Right now I am steaming mad. I got up this morning, meaning to write a blog post about something on my mind. Then I saw a post on Facebook and saw red. It also hurt me, because it brought back my own memories and how easy it is to hurt someone's feelings.
School started just days ago for my grandkids, and already the cruelty has started. My daughter posted on Facebook that some little girl had told my granddaughter Maddie that she is ugly. Maddie told Jen about it with tears in her eyes. As I read the comments from Jen's friends and family reassuring Maddie that she is beautiful, I felt something else.
I felt anger. And shame.
Anger for all the times I remember enduring things people said that were hurtful. I keenly remember how unkind words can rip at self esteem at a time when it is fragile and growing. I remember wondering if maybe the person who said the ugly words was right, and what they said was true. I remember wondering what I had done to deserve the words. I know now I had done nothing, but because I reacted to the words at the time, a few other kids joined in, and hammered me pretty relentlessly for a time, until they tired of the game and moved on to new prey. Back then we knew what bullies were, and these girls were bullies. I know now that I wasn't much different than the other kids. But it was the ability to make me THINK I was different that gave this small group of cruel girls the power to hurt me.
Shame. I feel shame for all the times I have said cruel things to other people. I see how hurt Maddie is, and realize how the mean things I have said over the years to other people have hurt them. Sometimes it was unintentional, but sometimes I said things deliberately to hurt others, when I had been hurt. There is no way to be unhurt by words, and saying cruel things to others doesn't undo what has been done to me, and this was brought home to me by Maddie's reaction to that little girl.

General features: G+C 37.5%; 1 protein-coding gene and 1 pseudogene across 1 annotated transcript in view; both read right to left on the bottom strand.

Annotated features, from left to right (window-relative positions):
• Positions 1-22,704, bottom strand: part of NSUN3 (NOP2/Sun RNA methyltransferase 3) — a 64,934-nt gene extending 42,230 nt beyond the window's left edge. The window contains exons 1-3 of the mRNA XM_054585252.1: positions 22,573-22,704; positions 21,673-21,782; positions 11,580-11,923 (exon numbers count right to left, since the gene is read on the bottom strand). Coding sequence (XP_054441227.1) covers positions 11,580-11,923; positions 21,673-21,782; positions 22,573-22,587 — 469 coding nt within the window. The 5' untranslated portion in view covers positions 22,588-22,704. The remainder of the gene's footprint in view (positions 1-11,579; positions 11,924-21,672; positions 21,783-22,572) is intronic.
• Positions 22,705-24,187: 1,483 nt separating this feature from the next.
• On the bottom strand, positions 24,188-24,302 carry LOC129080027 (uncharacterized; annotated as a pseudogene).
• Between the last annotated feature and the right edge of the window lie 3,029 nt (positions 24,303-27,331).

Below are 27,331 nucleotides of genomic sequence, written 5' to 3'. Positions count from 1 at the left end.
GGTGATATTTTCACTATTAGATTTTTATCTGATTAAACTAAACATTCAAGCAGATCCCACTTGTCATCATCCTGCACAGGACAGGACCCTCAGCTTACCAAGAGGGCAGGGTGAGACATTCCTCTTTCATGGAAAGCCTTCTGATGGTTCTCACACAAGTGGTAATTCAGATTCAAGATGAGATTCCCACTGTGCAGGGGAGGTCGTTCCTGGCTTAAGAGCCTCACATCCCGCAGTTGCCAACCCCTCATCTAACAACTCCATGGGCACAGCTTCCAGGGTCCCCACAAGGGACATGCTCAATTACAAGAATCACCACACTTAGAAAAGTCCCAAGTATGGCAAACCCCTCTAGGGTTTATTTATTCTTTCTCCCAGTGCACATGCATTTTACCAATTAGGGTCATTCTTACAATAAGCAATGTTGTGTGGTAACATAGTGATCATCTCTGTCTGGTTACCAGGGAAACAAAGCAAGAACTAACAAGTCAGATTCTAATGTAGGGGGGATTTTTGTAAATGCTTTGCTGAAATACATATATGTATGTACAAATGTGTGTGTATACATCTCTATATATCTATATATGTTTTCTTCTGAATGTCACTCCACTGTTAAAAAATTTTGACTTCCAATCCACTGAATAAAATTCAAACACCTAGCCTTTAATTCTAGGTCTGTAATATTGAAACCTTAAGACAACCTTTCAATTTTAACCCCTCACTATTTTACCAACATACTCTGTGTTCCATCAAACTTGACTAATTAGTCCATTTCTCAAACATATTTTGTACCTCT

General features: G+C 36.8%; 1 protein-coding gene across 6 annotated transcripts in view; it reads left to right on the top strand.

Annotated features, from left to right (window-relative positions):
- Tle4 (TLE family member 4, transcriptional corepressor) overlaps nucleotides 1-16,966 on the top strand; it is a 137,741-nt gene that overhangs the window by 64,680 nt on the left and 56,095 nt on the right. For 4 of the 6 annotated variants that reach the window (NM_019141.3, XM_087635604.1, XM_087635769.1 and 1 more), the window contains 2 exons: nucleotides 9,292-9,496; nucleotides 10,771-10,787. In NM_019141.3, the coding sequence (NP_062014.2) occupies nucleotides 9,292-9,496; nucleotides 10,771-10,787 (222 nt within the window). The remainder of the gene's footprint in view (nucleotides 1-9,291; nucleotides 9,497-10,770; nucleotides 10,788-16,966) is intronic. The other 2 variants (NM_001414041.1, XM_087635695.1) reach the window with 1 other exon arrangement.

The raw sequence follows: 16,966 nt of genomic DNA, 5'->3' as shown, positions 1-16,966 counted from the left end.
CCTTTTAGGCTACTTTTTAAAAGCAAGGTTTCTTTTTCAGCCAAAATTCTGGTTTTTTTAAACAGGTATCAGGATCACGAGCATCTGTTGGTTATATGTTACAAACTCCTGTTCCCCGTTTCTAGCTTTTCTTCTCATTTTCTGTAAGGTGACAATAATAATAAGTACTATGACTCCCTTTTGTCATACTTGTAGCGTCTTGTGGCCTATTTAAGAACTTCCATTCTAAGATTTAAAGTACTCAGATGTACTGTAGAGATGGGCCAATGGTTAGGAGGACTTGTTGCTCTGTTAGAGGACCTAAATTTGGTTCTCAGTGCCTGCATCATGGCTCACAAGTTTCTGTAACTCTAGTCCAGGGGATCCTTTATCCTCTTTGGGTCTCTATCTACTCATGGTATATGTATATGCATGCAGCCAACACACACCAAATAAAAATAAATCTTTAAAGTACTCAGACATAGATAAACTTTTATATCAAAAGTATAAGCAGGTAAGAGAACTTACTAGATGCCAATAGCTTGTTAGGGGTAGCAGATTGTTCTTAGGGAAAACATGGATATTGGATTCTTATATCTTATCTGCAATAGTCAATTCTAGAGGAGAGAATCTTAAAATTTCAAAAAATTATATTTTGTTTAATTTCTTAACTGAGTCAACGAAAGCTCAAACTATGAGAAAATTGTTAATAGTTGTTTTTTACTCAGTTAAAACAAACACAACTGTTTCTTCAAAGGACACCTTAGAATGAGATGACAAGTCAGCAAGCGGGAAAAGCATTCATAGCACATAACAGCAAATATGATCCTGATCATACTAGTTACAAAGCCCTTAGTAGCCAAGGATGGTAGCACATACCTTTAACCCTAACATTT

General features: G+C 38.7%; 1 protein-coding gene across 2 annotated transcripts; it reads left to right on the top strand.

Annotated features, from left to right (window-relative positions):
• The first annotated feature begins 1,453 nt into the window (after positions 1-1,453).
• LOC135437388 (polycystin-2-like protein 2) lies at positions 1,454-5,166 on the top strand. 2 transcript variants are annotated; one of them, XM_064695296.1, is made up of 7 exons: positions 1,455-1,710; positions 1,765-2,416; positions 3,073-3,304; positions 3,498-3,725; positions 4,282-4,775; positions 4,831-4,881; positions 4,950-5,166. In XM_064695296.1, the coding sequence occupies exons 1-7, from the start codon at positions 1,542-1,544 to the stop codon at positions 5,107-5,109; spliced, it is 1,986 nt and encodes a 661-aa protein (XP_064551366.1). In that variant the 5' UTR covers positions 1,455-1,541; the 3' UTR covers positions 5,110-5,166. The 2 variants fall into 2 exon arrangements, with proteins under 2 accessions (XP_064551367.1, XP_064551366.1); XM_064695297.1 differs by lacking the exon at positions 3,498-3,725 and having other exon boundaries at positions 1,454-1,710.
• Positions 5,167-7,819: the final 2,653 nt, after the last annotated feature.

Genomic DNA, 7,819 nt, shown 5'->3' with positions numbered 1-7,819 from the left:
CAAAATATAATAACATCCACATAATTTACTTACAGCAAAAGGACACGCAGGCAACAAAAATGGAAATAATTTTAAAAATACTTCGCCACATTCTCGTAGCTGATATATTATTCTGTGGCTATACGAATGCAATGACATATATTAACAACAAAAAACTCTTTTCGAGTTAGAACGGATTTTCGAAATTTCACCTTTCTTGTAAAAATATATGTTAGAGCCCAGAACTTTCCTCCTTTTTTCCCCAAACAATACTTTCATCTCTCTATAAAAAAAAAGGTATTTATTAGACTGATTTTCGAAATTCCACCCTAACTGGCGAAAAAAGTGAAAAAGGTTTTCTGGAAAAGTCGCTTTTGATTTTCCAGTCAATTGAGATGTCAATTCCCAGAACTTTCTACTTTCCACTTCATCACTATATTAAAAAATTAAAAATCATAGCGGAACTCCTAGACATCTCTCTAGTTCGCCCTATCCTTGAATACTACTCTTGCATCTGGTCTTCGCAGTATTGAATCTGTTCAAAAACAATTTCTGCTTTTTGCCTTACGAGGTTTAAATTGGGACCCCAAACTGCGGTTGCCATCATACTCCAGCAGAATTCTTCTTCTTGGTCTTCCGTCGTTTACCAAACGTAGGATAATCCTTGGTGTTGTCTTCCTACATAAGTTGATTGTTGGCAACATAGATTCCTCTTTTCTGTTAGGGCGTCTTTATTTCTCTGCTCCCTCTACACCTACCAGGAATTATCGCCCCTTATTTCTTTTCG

That is what I want Maddie to understand. How we treat others has a lasting impact. Words hurt, but it is important to understand that the person saying the words doesn't really know her. The person saying the words is trying to hurt her, to get a reaction from her. If I could, I would give Maddie the strength to laugh in the face of anyone who says anything mean, because words like that, in the end, are not what is important.
The important thing to understand is her own worth as a person, and to understand that people say things for different reasons. I could go on and on about the whys of it, but the important thing is to know the truth. That we all ride on the same planet, and in the end, there isn't much different about us. We are the only species that tries to feel like we are different from each other, and better than each other. But we aren't. We are all one family. The family of man.
That sounds a little smarmy. I would still love to grab that little girl by the ear and ask her just what she means by those ugly words.
But Grammys shouldn't act like that.
Most of the time.
...life is good.
i am @jonesbabie on twitter